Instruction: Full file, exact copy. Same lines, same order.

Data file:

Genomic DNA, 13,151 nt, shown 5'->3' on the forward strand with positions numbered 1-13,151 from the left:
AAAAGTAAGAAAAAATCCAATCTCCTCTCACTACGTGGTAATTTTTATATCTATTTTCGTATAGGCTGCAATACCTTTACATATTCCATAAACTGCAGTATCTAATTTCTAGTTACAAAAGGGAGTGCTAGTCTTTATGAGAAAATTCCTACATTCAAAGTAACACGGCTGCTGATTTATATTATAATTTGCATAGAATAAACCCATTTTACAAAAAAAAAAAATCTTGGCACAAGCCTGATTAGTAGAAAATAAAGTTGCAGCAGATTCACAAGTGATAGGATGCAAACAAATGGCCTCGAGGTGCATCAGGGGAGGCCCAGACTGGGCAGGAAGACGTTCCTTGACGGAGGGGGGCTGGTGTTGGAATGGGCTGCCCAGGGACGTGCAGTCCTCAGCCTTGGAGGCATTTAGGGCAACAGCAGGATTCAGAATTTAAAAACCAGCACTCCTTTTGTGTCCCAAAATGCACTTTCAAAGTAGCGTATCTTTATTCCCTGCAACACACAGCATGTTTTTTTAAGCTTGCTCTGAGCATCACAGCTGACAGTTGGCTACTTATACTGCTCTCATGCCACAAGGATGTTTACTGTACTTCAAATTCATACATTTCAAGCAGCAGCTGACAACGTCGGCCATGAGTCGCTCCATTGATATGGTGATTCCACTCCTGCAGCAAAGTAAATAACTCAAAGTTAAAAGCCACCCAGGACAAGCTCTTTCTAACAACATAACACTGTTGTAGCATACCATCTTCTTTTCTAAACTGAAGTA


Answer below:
Genomic DNA, 13,151 nt, shown 5'->3' on the forward strand with positions numbered 1-13,151 from the left:
AAAAGTAAGAAAAAATCCAATCTCCTCTCACTACGTGGTAATTTTTATATCTATTTTCGTATAGGCTGCAATACCTTTACATATTCCATAAACTGCAGTATCTAATTTCTAGTTACAAAAGGGAGTGCTAGTCTTTATGAGAAAATTCCTACATTCAAAGTAACACGGCTGCTGATTTATATTATAATTTGCATAGAATAAACCCATTTTACAAAAAAAAAAAATCTTGGCACAAGCCTGATTAGTAGAAAATAAAGTTGCAGCAGATTCACAAGTGATAGGATGCAAACAAATGGCCTCGAGGTGCATCAGGGGAGGCCCAGACTGGGCAGGAAGACGTTCCTTGACGGAGGGGGGCTGGTGTTGGAATGGGCTGCCCAGGGACGTGCAGTCCTCAGCCTTGGAGGCATTTAGGGCAACAGCAGGATTCAGAATTTAAAAACCAGCACTCCTTTTGTGTCCCAAAATGCACTTTCAAAGTAGCGTATCTTTATTCCCTGCAACACACAGCATGTTTTTTTAAGCTTGCTCTGAGCATCACAGCTGACAGTTGGCTACTTATACTGCTCTCATGCCACAAGGATGTTTACTGTACTTCAAATTCATACATTTCAAGCAGCAGCTGACAACGTCGGCCATGAGTCGCTCCATTGATATGGTGATTCCACTCCTGCAGCAAAGTAAATAACTCAAAGTTAAAAGCCACCCAGGACAAGCTCTTTCTAACAACATAACACTGTTGTAGCATACCATCTTCTTTTCTAAACTGAAGTA